The infamous Battle of Waterloo brought together numerous European countries and states against the army of Napoleon. Gebhard von Blucher led the Prussian forces; the British Army and its allies were under the command of the Duke of Wellington, Field Marshal Arthur Wellesley. As we all know, on that infamous Sunday in June 1815, Napoleon was soundly defeated. As a sign of homage, Blucher was made an honorary citizen of Berlin, and after his death statues, ships, and even a locomotive were named after him. Wellesley ultimately rose to the position of Prime Minister, had a boot named after him, and (some would want us to believe) was rewarded with a luxurious dish of beef wrapped in pastry.
Was Beef Wellington really created for the Duke of Wellington? Consider the list of ingredients—an expensive cut of prime beef, mushrooms, wine, and butter-rich puff pastry. Those sound quite “French” to me. And could the same people famous for kidney pie, head cheese, and haggis really create something so delicious? I’m going to posit that the dish is actually a case of cultural appropriation—French boeuf en croute renamed for the man who defeated Napoleon (adding insult to injury).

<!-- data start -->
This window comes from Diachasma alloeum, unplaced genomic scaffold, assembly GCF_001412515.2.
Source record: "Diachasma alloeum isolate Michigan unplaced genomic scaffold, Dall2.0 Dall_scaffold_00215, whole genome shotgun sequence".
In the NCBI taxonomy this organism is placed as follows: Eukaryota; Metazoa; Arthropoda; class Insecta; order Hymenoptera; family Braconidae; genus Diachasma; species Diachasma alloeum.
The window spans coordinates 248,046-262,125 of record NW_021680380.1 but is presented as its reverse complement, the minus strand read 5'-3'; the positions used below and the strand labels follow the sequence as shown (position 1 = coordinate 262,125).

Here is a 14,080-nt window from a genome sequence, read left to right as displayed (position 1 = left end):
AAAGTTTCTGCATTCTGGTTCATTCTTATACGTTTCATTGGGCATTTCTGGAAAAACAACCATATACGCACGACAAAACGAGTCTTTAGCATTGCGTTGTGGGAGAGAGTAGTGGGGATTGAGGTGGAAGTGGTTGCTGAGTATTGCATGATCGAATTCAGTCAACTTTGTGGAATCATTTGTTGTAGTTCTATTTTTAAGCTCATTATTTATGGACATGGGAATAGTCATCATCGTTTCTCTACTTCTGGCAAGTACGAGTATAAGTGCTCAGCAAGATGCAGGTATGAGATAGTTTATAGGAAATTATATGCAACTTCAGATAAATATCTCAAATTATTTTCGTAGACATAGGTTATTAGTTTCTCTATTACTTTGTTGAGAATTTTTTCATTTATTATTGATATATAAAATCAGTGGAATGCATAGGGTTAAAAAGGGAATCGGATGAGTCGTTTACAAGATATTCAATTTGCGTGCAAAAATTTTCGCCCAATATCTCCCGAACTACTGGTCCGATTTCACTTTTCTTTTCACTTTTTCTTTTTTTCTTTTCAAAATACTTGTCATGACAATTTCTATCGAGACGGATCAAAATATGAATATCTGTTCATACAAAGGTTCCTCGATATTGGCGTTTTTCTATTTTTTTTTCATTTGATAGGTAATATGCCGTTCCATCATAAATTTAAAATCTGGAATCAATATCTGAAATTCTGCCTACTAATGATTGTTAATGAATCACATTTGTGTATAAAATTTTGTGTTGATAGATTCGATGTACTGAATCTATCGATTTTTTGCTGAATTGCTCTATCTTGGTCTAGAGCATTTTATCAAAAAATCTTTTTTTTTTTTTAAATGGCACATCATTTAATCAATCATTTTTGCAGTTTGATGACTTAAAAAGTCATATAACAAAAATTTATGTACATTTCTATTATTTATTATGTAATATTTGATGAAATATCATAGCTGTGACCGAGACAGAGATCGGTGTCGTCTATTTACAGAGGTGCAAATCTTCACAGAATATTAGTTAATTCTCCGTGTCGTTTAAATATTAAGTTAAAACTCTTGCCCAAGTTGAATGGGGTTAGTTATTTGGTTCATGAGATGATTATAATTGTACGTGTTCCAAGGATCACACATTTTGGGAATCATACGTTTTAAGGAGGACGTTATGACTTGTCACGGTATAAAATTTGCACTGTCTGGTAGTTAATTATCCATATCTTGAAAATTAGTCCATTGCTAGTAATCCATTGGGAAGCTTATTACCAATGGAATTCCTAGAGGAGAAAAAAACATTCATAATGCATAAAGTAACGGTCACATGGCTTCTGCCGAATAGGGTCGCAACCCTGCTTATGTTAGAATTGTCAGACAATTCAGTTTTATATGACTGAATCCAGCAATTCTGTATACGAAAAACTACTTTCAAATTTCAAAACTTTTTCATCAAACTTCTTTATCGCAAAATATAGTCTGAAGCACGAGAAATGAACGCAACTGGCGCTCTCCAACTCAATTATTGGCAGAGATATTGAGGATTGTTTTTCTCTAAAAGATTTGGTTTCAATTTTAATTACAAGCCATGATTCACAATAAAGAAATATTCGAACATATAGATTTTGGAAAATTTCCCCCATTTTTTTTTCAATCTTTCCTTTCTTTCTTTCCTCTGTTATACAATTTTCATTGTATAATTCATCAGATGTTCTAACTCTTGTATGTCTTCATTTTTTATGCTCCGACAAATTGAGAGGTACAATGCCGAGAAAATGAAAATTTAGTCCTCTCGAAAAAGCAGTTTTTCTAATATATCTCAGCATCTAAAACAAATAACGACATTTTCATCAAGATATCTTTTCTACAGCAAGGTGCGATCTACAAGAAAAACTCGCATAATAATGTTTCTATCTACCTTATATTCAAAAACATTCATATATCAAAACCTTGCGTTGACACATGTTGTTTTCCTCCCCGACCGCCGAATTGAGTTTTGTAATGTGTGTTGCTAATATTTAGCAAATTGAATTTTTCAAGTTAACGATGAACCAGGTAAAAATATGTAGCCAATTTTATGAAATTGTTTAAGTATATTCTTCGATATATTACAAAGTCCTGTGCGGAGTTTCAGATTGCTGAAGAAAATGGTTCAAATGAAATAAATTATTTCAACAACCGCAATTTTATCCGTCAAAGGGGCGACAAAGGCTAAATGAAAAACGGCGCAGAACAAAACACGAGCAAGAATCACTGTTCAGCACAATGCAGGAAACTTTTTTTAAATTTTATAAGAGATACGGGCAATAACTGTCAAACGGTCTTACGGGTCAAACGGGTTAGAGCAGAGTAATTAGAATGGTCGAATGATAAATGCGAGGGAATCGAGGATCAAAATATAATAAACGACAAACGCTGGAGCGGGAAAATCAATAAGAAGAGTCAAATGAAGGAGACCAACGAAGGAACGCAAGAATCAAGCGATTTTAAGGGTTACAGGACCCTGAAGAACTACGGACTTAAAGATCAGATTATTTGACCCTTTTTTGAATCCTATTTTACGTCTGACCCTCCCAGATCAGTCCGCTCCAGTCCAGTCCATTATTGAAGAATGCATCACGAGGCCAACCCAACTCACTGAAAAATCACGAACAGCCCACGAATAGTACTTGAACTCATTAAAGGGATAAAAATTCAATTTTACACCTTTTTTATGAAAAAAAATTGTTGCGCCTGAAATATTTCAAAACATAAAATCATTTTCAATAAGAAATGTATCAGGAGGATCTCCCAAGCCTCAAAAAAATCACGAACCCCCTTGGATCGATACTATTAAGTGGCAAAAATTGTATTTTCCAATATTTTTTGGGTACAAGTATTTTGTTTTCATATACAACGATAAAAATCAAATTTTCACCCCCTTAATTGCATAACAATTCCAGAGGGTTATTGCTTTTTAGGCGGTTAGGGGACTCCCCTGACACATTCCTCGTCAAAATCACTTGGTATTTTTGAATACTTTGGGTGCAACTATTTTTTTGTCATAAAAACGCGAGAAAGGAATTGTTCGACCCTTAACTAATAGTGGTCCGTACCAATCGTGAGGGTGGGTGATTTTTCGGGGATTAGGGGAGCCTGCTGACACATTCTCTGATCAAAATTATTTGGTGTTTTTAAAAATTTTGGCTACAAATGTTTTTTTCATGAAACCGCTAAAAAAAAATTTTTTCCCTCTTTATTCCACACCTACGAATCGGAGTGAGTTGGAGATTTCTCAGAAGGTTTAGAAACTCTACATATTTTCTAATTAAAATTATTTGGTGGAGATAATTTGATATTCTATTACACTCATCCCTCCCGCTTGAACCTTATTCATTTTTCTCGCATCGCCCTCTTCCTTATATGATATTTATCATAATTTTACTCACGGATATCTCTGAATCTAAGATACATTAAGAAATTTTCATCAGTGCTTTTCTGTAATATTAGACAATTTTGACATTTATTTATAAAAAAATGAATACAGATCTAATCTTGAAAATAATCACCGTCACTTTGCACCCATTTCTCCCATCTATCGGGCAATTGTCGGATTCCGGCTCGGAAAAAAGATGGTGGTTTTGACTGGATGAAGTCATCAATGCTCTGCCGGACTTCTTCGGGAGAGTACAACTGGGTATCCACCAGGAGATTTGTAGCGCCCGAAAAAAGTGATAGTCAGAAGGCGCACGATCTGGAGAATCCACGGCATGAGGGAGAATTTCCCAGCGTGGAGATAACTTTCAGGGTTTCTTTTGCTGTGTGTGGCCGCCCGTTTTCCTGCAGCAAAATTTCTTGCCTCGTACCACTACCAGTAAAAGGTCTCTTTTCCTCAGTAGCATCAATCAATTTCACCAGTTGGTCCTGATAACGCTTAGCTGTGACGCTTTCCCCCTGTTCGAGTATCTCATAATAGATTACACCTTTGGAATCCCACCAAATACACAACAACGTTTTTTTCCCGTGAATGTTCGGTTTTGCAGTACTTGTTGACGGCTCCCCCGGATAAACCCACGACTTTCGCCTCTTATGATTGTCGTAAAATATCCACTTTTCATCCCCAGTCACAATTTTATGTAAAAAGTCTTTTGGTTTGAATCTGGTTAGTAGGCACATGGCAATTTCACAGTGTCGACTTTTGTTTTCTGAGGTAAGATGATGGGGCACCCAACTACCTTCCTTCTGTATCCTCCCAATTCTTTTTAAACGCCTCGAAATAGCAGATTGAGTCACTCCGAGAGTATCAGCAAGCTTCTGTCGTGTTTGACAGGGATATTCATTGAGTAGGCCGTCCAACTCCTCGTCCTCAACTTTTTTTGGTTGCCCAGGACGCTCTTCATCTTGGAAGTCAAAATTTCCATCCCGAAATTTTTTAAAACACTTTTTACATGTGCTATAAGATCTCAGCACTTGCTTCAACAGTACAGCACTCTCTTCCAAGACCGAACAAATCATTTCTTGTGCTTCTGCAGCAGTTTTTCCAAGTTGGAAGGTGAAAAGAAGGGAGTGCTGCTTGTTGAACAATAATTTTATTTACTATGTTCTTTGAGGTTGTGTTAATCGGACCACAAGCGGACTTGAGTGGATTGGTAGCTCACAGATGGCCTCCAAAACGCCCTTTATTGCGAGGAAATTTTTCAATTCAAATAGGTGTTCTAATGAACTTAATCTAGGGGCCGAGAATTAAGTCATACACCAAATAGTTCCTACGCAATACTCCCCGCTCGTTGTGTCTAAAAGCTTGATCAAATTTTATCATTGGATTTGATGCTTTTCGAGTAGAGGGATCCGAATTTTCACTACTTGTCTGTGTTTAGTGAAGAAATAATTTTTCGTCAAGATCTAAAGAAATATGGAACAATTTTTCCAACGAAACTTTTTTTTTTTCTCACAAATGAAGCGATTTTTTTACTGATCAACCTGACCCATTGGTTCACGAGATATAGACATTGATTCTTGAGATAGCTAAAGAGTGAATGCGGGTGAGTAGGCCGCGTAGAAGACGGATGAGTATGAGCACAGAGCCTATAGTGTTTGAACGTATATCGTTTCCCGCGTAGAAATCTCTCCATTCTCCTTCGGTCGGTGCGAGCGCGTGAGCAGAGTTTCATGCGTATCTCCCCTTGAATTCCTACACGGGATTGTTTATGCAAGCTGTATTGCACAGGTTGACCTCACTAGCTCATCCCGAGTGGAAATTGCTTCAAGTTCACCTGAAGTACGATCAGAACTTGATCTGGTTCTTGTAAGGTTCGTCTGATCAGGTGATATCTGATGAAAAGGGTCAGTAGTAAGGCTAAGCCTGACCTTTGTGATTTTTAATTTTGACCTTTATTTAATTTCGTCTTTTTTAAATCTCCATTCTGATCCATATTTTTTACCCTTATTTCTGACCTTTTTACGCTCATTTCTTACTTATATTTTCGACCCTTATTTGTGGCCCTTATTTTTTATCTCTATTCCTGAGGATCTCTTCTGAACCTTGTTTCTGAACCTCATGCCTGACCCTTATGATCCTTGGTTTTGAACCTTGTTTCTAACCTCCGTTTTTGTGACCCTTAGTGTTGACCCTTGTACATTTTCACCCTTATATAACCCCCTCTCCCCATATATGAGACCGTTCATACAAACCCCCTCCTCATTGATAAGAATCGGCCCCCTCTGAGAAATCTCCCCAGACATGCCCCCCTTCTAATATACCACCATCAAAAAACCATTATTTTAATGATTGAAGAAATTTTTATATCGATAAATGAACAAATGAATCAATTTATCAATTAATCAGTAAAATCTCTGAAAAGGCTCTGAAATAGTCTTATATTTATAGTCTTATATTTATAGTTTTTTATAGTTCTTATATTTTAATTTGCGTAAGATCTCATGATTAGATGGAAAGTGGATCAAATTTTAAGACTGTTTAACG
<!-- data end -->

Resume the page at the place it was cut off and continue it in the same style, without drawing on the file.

What Are the Components of the Ramsay Wellington?
These are the basic components of the Gordon Ramsay beef Wellington. Each is a defining contribution, crucial to the success of the dish. But the completed Wellington is truly greater than the sum of its parts.
Puff Pastry Sheets
A simple yeast dough and a slab of cold butter—those simple ingredients are the geneses of this indulgent, flaky pastry. The dough covers the butter as an envelope encases a love letter. Roll out, fold, chill, repeat. Each replay of this process creates whisper-thin layers of dough separated by butter. Those layers puff and separate with the heat of the oven, resulting in a golden pastry that shatters into a myriad of buttery flakes when sliced. Each If you ever eaten a croissant, you have experienced puff pastry. Don’t worry—you won’t have to make your own puff pastry. Even Chef Gordon purchases ready-made pastry.